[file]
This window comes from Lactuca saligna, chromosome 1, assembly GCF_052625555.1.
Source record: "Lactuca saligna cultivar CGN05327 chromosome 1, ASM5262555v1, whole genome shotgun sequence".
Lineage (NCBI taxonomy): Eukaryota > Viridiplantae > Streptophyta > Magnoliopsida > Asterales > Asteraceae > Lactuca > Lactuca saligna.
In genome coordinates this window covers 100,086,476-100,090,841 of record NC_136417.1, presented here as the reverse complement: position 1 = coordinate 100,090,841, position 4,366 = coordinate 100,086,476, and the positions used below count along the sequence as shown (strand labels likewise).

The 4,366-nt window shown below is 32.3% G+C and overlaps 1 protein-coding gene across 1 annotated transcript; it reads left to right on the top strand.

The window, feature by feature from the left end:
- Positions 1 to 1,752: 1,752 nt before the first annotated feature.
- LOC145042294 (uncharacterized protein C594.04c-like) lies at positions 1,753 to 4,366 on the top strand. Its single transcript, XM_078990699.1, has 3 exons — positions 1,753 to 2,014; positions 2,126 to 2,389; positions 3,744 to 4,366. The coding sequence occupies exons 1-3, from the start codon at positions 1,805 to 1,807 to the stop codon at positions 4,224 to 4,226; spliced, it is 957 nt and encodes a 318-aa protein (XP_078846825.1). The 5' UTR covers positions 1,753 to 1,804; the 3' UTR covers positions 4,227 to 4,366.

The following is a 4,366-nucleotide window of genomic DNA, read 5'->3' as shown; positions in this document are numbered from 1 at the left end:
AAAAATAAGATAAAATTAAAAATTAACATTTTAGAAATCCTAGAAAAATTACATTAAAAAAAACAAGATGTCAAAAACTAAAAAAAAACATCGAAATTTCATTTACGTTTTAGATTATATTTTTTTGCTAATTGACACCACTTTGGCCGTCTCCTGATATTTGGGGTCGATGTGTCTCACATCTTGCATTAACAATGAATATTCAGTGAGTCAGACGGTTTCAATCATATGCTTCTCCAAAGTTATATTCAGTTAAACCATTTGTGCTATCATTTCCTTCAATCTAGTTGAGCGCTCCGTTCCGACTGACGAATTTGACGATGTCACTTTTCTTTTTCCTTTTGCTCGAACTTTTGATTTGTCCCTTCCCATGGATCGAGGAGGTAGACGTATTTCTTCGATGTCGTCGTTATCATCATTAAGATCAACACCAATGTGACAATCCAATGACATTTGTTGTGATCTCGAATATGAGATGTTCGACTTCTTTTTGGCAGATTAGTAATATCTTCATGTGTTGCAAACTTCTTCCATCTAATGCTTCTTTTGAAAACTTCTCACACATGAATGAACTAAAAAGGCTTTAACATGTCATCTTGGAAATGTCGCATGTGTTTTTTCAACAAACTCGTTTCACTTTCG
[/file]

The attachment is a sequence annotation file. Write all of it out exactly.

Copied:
This window comes from Lactuca saligna, chromosome 1, assembly GCF_052625555.1.
Source record: "Lactuca saligna cultivar CGN05327 chromosome 1, ASM5262555v1, whole genome shotgun sequence".
Lineage (NCBI taxonomy): Eukaryota > Viridiplantae > Streptophyta > Magnoliopsida > Asterales > Asteraceae > Lactuca > Lactuca saligna.
In genome coordinates this window covers 100,086,476-100,090,841 of record NC_136417.1, presented here as the reverse complement: position 1 = coordinate 100,090,841, position 4,366 = coordinate 100,086,476, and the positions used below count along the sequence as shown (strand labels likewise).

The 4,366-nt window shown below is 32.3% G+C and overlaps 1 protein-coding gene across 1 annotated transcript; it reads left to right on the top strand.

The window, feature by feature from the left end:
- Positions 1 to 1,752: 1,752 nt before the first annotated feature.
- LOC145042294 (uncharacterized protein C594.04c-like) lies at positions 1,753 to 4,366 on the top strand. Its single transcript, XM_078990699.1, has 3 exons — positions 1,753 to 2,014; positions 2,126 to 2,389; positions 3,744 to 4,366. The coding sequence occupies exons 1-3, from the start codon at positions 1,805 to 1,807 to the stop codon at positions 4,224 to 4,226; spliced, it is 957 nt and encodes a 318-aa protein (XP_078846825.1). The 5' UTR covers positions 1,753 to 1,804; the 3' UTR covers positions 4,227 to 4,366.

The following is a 4,366-nucleotide window of genomic DNA, read 5'->3' as shown; positions in this document are numbered from 1 at the left end:
AAAAATAAGATAAAATTAAAAATTAACATTTTAGAAATCCTAGAAAAATTACATTAAAAAAAACAAGATGTCAAAAACTAAAAAAAAACATCGAAATTTCATTTACGTTTTAGATTATATTTTTTTGCTAATTGACACCACTTTGGCCGTCTCCTGATATTTGGGGTCGATGTGTCTCACATCTTGCATTAACAATGAATATTCAGTGAGTCAGACGGTTTCAATCATATGCTTCTCCAAAGTTATATTCAGTTAAACCATTTGTGCTATCATTTCCTTCAATCTAGTTGAGCGCTCCGTTCCGACTGACGAATTTGACGATGTCACTTTTCTTTTTCCTTTTGCTCGAACTTTTGATTTGTCCCTTCCCATGGATCGAGGAGGTAGACGTATTTCTTCGATGTCGTCGTTATCATCATTAAGATCAACACCAATGTGACAATCCAATGACATTTGTTGTGATCTCGAATATGAGATGTTCGACTTCTTTTTGGCAGATTAGTAATATCTTCATGTGTTGCAAACTTCTTCCATCTAATGCTTCTTTTGAAAACTTCTCACACATGAATGAACTAAAAAGGCTTTAACATGTCATCTTGGAAATGTCGCATGTGTTTTTTCAACAAACTCGTTTCACTTTCG